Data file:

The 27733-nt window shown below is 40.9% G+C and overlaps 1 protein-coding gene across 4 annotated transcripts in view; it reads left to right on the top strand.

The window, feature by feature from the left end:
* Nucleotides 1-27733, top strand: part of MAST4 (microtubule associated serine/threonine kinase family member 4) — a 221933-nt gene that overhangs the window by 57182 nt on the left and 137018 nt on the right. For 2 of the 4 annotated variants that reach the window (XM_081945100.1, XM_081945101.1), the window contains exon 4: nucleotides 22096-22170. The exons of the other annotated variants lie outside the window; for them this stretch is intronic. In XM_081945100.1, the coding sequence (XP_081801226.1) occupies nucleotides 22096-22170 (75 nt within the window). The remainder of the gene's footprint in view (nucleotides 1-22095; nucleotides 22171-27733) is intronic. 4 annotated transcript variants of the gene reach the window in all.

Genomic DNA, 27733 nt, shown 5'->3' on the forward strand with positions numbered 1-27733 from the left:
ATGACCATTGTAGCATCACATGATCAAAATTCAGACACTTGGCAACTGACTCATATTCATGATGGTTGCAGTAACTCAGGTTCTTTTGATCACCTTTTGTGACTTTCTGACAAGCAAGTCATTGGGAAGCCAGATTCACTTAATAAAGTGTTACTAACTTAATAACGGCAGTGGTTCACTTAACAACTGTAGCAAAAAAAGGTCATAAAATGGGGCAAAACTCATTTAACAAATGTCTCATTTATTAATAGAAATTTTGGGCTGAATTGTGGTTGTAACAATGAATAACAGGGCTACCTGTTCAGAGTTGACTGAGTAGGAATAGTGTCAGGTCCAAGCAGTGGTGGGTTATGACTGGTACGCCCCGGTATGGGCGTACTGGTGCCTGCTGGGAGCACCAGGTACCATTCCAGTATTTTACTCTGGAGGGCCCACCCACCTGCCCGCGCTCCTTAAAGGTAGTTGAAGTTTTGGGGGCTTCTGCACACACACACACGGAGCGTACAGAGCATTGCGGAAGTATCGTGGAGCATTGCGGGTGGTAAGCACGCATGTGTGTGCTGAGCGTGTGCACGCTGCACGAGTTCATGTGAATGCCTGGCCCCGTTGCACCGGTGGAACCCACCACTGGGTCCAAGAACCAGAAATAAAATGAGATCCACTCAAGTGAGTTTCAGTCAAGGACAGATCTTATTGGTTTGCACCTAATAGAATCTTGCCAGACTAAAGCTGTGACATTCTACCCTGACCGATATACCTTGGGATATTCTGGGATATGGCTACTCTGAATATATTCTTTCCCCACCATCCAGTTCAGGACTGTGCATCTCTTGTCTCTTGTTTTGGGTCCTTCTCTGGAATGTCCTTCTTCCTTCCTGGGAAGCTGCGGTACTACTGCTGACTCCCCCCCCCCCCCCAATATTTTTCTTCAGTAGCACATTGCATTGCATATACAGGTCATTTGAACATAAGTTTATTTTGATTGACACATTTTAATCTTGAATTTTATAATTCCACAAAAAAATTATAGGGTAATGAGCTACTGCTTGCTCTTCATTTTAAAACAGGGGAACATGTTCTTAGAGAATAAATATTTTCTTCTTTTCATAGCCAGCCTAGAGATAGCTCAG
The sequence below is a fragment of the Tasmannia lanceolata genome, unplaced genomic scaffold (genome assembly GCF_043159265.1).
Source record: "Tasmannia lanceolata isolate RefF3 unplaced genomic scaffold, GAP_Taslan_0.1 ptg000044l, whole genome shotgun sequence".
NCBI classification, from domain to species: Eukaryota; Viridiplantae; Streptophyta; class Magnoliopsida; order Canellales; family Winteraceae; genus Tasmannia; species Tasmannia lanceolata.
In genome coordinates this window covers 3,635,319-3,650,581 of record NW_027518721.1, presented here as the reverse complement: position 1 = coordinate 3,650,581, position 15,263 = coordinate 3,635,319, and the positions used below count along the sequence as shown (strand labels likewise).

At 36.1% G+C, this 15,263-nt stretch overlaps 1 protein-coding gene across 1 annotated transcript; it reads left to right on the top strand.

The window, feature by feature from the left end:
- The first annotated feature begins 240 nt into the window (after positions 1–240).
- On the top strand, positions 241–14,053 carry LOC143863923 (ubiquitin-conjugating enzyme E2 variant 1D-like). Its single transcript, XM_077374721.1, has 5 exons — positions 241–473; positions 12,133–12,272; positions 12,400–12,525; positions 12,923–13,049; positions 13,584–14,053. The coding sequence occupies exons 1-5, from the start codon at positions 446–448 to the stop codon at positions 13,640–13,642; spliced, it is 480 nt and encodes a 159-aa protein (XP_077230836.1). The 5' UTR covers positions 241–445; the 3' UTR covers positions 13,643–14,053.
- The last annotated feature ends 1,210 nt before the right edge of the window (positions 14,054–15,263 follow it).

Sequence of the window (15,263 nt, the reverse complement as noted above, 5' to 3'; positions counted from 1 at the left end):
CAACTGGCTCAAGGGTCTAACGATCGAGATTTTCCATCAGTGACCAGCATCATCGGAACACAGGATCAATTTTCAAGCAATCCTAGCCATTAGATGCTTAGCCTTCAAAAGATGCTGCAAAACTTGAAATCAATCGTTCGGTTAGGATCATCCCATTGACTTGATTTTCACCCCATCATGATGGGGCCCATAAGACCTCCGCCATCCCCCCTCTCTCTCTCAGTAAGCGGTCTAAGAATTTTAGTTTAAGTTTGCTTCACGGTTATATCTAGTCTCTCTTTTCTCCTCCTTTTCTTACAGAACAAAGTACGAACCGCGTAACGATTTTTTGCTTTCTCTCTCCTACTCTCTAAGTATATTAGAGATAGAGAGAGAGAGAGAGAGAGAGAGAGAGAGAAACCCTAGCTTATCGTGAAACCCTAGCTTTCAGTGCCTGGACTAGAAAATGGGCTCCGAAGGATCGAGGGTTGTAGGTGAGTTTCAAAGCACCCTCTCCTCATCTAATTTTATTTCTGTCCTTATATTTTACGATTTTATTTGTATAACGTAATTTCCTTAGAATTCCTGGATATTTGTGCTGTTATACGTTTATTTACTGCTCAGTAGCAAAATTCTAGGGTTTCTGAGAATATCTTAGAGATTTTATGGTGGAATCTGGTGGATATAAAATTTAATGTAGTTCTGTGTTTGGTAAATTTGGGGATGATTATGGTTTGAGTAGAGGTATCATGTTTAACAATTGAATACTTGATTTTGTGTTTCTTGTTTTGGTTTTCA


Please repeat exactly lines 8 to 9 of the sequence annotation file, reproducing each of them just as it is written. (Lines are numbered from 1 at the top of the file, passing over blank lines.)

NCBI classification, from domain to species: Eukaryota; Viridiplantae; Streptophyta; class Magnoliopsida; order Canellales; family Winteraceae; genus Tasmannia; species Tasmannia lanceolata.
In genome coordinates this window covers 3,635,319-3,650,581 of record NW_027518721.1, presented here as the reverse complement: position 1 = coordinate 3,650,581, position 15,263 = coordinate 3,635,319, and the positions used below count along the sequence as shown (strand labels likewise).